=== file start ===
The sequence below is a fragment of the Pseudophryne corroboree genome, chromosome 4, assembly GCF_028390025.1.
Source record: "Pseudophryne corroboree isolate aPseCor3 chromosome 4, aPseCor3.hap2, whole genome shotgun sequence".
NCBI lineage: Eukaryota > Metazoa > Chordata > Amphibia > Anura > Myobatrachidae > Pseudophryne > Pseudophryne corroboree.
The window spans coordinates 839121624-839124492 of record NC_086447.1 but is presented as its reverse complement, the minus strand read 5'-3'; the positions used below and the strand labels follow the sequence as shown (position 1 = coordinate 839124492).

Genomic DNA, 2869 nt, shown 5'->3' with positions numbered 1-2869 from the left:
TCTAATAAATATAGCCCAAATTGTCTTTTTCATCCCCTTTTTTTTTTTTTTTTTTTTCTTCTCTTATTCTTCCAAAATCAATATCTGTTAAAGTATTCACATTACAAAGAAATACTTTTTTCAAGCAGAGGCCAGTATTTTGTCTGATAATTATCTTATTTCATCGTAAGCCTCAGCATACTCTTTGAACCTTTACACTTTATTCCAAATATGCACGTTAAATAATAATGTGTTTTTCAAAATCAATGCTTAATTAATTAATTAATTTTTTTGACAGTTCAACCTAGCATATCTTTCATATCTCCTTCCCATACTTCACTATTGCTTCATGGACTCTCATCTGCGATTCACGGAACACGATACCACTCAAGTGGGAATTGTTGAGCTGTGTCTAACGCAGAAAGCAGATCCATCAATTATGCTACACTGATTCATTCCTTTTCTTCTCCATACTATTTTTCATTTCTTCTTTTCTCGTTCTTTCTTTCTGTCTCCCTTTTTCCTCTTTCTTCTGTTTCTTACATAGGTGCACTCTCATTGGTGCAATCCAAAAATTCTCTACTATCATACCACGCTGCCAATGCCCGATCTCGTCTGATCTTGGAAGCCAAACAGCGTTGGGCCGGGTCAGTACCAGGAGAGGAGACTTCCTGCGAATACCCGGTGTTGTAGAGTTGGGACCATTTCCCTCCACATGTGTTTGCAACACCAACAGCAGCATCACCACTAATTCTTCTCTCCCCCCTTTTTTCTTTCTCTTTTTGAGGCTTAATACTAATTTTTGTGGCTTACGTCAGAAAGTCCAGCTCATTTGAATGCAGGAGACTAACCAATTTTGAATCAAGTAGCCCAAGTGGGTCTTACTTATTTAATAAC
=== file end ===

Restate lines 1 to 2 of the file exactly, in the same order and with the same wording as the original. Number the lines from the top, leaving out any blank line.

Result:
The sequence below is a fragment of the Pseudophryne corroboree genome, chromosome 4, assembly GCF_028390025.1.
Source record: "Pseudophryne corroboree isolate aPseCor3 chromosome 4, aPseCor3.hap2, whole genome shotgun sequence".